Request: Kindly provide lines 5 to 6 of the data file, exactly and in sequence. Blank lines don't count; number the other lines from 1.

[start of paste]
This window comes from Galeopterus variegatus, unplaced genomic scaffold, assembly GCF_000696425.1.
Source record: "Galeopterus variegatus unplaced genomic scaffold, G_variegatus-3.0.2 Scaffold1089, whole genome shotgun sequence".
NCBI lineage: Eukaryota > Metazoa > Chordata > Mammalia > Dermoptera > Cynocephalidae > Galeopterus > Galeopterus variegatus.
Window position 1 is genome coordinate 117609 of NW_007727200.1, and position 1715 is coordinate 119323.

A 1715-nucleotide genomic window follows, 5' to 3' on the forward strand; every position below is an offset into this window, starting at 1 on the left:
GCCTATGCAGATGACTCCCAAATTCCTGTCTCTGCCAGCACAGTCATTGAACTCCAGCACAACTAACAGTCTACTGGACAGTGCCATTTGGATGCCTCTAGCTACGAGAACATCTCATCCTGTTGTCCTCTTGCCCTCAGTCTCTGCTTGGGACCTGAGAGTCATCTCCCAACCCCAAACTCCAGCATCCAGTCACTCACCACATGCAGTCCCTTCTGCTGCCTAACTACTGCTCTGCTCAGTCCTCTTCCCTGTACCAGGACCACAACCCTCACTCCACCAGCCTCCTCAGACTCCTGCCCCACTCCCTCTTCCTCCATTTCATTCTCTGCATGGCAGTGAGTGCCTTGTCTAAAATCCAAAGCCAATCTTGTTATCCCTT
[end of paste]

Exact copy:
A 1715-nucleotide genomic window follows, 5' to 3' on the forward strand; every position below is an offset into this window, starting at 1 on the left:
GCCTATGCAGATGACTCCCAAATTCCTGTCTCTGCCAGCACAGTCATTGAACTCCAGCACAACTAACAGTCTACTGGACAGTGCCATTTGGATGCCTCTAGCTACGAGAACATCTCATCCTGTTGTCCTCTTGCCCTCAGTCTCTGCTTGGGACCTGAGAGTCATCTCCCAACCCCAAACTCCAGCATCCAGTCACTCACCACATGCAGTCCCTTCTGCTGCCTAACTACTGCTCTGCTCAGTCCTCTTCCCTGTACCAGGACCACAACCCTCACTCCACCAGCCTCCTCAGACTCCTGCCCCACTCCCTCTTCCTCCATTTCATTCTCTGCATGGCAGTGAGTGCCTTGTCTAAAATCCAAAGCCAATCTTGTTATCCCTT